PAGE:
In his book Leadership in War, Andrew Roberts studied the strategies of great leaders including Churchill and Napoleon and shares the qualities and traits that made them great leaders. Roberts learned that great leaders:
- have stamina and do hard work
- have commitment
- have moral conviction
- don’t always win, but always come back
- can have the ability to speak from the soul
- have foresight
- can be created by stressful situations
These qualities found in great leaders, also apply to social workers. However, achievements in social work have been more of a collective effort than an individual one, but the same strategies have developed over time.
Decades ago the mention of a social worker, made people envision a woman in nursing shoes going door-to-door offering services to the poor. This image is based on the early roots of social work. In the late 1800s, a system emerged as a method for providing aid for social ills. As one of the most influential early professionals in social work, Jane Addams was founder of the U.S. Settlement House Movement. Settlement houses were established in poor urban areas for volunteer middle-class social workers to alleviate the poverty of their low-income neighbors. By 1913, there were 413 settlements in 32 states with the mission of improving the lives of the poor. The work done by Jane Addams and others required stamina and commitment.
The professionalization of social work began with casework. The American Association of Hospital Social Workers was established in 1918 to boost formal education opportunities in social work.
By 1955, the National Association of Social Workers (NASW) was formed to promote professional development, advance social policies, enhance educational opportunities in the field, and maintain professional standards of practice. By the 1970s, state legislatures were beginning to recognize the profession of social work and this recognition gave rise to state licensing laws. In 1979, the Association of Social Work Boards (ASWB) was incorporated. By the1980s social work licensing laws had spread across the country! Social workers were demonstrating a moral and ethical conviction in their practice.
Today social workers continue to lead the way toward social justice by developing private and charitable organizations to serve individuals and communities in need. Challenges such as funding programs often exist, but through creativity, ingenuity, and collaborations, social workers repeatedly find ways to overcome roadblocks to service delivery. We don’t always win the fight, but we keep coming back! The efforts made to fight for our clients is our way of speaking from the soul. We call it advocacy.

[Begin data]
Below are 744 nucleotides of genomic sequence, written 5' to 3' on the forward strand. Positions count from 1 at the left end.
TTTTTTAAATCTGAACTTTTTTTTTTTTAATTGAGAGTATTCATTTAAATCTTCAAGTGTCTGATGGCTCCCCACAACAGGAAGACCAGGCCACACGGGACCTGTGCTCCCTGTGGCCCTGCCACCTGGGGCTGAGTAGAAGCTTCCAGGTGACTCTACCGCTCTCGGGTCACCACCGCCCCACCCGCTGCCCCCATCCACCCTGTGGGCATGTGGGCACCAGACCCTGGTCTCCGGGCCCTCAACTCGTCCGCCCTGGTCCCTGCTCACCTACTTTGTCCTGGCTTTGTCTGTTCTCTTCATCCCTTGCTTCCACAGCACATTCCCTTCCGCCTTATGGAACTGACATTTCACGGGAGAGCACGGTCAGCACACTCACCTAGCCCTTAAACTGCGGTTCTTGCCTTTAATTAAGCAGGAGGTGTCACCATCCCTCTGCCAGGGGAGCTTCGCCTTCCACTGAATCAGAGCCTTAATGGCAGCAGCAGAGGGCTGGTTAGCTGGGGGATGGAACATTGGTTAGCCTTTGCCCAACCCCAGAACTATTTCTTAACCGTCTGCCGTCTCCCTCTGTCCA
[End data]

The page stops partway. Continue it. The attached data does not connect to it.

The landscape of social work looks much different today than it did in the days of Jane Addams. Social workers are called upon to address the needs of the changing times. Issues such as abuse, addictions, poverty, mental wellness, inequities in school discipline, law enforcement, gender preferences and the impact of social media, reflect the rapid societal progression. This progression adds foresight to the list of social work leadership skills.
Social workers are emerging as leaders in special interests as the results of community needs and stressful situations. In August 2005, Hurricane Katrina a Category 5 hurricane hit Florida and Louisiana, particularly the city of New Orleans, creating catastrophic damage and over 1,200 deaths. Social work agencies as far north as North Carolina were taking in displaced survivors. Social workers, particularly those specializing in trauma, assisted from various states.
Great social work practitioners exemplify the skills of great leaders of war. Our charge—meeting the demands of an ever-changing society—requires that of us!